Longing for Darkness: Kamante’s Tales From Out of Africa
I don’t know what Juan Fernandez is like these days. But suppose for a moment that it has become an Island Paradise. Suppose there is a small golf course where Robinson Crusoe once strove to grow crops. And that the beach where his first, useless boat stuck fast has become the terrace of a Holiday Inn or the parking lot of a Rum Boutique. And that the empty strand on which a footprint was laid now bears the impression of a thousand pairs of oiled buttocks. All quite likely, when you think of it. But what if some ancient retired popsicle seller in a nearby shack were discovered to be Man Friday himself, alive and garrulous and ready to fill cassette after cassette with reminiscence of how Mr. Crusoe really carried on?
This is the kind of shock delivered by the reappearance of Kamante, known to millions of readers as one of the personages in Karen Blixen’s Out of Africa. The Baroness found him on her coffee farm in the Ngong Hills in Kenya, a lonely child with a suppurating leg. She dealt with the leg, and then took him into her service in the house. He became the cook, famous for his mastery of exotic European recipes, which he never touched himself, and produced a long-remembered feast for the Prince of Wales. When Out of Africa came out in 1937, and set out on its course of fresh editions and reprints to become one of the enduring books of the century, Kamante became famous in a quite new dimension. He served not only as master cook but as evidence for the Baroness’s masterful views on the Native: dark-natured, dignified, loyal, quaintly critical of the White Man’s mysterious preoccupations.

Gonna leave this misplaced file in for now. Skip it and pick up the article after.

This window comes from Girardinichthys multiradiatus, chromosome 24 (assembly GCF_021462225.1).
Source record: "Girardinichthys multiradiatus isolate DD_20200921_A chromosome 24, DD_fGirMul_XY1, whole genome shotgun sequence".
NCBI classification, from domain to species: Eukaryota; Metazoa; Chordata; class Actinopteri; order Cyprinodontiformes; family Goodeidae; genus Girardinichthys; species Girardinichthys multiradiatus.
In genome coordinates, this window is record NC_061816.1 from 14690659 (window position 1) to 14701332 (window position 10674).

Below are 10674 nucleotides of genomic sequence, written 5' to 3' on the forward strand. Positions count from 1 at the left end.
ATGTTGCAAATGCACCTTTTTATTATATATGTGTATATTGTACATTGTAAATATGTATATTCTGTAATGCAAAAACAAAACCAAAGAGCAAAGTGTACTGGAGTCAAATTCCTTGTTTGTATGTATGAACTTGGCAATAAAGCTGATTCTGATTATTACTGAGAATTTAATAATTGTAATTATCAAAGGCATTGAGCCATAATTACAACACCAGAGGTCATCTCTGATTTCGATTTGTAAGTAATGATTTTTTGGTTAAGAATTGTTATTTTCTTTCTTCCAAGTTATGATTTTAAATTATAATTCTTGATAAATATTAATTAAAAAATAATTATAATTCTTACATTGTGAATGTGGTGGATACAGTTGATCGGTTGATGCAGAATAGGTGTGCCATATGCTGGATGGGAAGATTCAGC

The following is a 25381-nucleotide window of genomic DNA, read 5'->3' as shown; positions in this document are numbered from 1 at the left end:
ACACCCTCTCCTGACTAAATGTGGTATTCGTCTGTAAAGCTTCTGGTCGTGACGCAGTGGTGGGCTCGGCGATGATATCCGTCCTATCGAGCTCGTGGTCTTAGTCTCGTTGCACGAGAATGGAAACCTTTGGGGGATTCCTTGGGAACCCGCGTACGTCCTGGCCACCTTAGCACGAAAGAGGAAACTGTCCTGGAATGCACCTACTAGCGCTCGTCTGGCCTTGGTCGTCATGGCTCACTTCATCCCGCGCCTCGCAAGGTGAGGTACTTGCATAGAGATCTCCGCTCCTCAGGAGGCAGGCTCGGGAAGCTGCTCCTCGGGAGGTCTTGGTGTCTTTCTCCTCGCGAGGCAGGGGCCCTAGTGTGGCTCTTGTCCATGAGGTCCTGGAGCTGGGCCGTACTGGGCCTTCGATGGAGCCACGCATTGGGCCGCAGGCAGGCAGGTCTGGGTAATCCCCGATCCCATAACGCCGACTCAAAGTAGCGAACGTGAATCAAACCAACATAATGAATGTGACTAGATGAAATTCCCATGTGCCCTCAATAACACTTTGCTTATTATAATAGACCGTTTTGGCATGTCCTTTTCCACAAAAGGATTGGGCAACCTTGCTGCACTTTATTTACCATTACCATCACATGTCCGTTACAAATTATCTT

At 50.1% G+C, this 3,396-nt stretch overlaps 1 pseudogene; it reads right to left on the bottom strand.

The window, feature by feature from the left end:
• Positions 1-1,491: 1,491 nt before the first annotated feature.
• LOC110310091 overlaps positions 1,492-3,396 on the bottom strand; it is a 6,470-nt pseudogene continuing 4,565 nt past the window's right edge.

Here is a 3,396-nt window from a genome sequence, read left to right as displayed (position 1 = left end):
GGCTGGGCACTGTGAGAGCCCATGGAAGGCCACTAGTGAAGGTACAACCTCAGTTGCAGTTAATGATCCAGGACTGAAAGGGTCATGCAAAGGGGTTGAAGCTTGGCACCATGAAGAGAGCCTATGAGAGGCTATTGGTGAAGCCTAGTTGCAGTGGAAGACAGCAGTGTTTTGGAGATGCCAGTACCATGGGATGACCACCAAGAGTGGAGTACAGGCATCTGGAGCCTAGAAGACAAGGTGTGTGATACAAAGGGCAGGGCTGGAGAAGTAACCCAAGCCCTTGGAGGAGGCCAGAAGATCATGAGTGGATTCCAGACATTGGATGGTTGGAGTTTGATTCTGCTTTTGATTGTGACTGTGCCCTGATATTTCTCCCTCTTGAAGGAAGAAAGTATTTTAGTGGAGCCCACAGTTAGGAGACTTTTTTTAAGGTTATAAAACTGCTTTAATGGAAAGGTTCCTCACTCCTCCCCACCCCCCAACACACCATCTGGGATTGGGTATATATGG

Now he has turned up. Not that he ever really disappeared: he dictated letters to Karen Blixen (Isak Dinesen) in Denmark at intervals until her death in 1962. Peter Beard sought him out, asked by the Baroness to make sure that he had survived the Mau Mau emergency, and found him not only alive but full of stories, and living in the Kikuyu Reserve not far from the farm—now enveloped in one of the new suburbs of Nairobi. Beard began to take his memories down on tape. Translated and transcribed, they are the basis of this book. The illustrations—it is a large, showy affair—are Kamante’s own animal drawings and photographs from Karen Blixen’s own album, taken between 1914 and 1931.
The point of doing this, clearly, was less that Kamante’s memoirs of life in old colonial Kenya were thought interesting in themselves, but that they contributed to knowledge about Karen Blixen. There is a cult here. Out of Africa is still arresting to read: it is possible to take the book as the reflections of a sensitive woman running a bankrupt coffee farm in a tribal Africa which has passed away, and overlook the professionalism, the skillful organization of narrative and the use of artificial suspense. (A pretty example is her single passing reference to her husband, in a long book of apparently candid self-contemplation and record. Natural shyness over a failure of personal relationships? Or a little feat of reader-management, seizing and maintaining curiosity?)
But the cult is about more than literary quality. Out of Africa is a source of nostalgia: for the sense of a Kenya vanishing and vanished, which Isak Dinesen recorded with an intensity never equaled, and also for a way of life, a relationship of feudal harmony between white and black which has vanished even more completely. In the ranks of the cult, there are plenty of those who yearn for a time in which master and servant joyfully accepted their respective roles.